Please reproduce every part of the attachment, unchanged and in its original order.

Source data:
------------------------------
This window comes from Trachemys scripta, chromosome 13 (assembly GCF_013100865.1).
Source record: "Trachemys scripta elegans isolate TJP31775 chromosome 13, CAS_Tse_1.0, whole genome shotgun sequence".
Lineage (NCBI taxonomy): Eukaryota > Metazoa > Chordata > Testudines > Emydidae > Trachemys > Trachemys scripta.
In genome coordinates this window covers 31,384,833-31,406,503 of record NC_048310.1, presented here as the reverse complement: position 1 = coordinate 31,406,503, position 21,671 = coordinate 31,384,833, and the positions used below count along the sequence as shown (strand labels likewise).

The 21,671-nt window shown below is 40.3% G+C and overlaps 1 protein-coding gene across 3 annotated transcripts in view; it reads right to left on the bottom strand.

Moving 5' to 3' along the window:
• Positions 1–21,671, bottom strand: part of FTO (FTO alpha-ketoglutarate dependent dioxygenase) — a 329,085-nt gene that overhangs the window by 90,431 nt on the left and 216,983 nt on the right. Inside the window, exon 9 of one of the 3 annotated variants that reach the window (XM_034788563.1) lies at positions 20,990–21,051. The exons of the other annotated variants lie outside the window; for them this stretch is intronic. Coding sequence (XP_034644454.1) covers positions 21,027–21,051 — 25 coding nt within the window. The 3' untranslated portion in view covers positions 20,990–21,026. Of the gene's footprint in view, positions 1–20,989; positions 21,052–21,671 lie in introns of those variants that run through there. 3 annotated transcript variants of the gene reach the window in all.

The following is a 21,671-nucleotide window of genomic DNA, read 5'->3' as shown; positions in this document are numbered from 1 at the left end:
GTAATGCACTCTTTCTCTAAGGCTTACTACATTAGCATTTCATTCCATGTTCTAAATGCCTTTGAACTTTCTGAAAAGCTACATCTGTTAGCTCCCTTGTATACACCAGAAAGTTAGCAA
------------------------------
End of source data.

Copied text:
This window comes from Trachemys scripta, chromosome 13 (assembly GCF_013100865.1).
Source record: "Trachemys scripta elegans isolate TJP31775 chromosome 13, CAS_Tse_1.0, whole genome shotgun sequence".
Lineage (NCBI taxonomy): Eukaryota > Metazoa > Chordata > Testudines > Emydidae > Trachemys > Trachemys scripta.
In genome coordinates this window covers 31,384,833-31,406,503 of record NC_048310.1, presented here as the reverse complement: position 1 = coordinate 31,406,503, position 21,671 = coordinate 31,384,833, and the positions used below count along the sequence as shown (strand labels likewise).

The 21,671-nt window shown below is 40.3% G+C and overlaps 1 protein-coding gene across 3 annotated transcripts in view; it reads right to left on the bottom strand.

Moving 5' to 3' along the window:
• Positions 1–21,671, bottom strand: part of FTO (FTO alpha-ketoglutarate dependent dioxygenase) — a 329,085-nt gene that overhangs the window by 90,431 nt on the left and 216,983 nt on the right. Inside the window, exon 9 of one of the 3 annotated variants that reach the window (XM_034788563.1) lies at positions 20,990–21,051. The exons of the other annotated variants lie outside the window; for them this stretch is intronic. Coding sequence (XP_034644454.1) covers positions 21,027–21,051 — 25 coding nt within the window. The 3' untranslated portion in view covers positions 20,990–21,026. Of the gene's footprint in view, positions 1–20,989; positions 21,052–21,671 lie in introns of those variants that run through there. 3 annotated transcript variants of the gene reach the window in all.

The following is a 21,671-nucleotide window of genomic DNA, read 5'->3' as shown; positions in this document are numbered from 1 at the left end:
GTAATGCACTCTTTCTCTAAGGCTTACTACATTAGCATTTCATTCCATGTTCTAAATGCCTTTGAACTTTCTGAAAAGCTACATCTGTTAGCTCCCTTGTATACACCAGAAAGTTAGCAA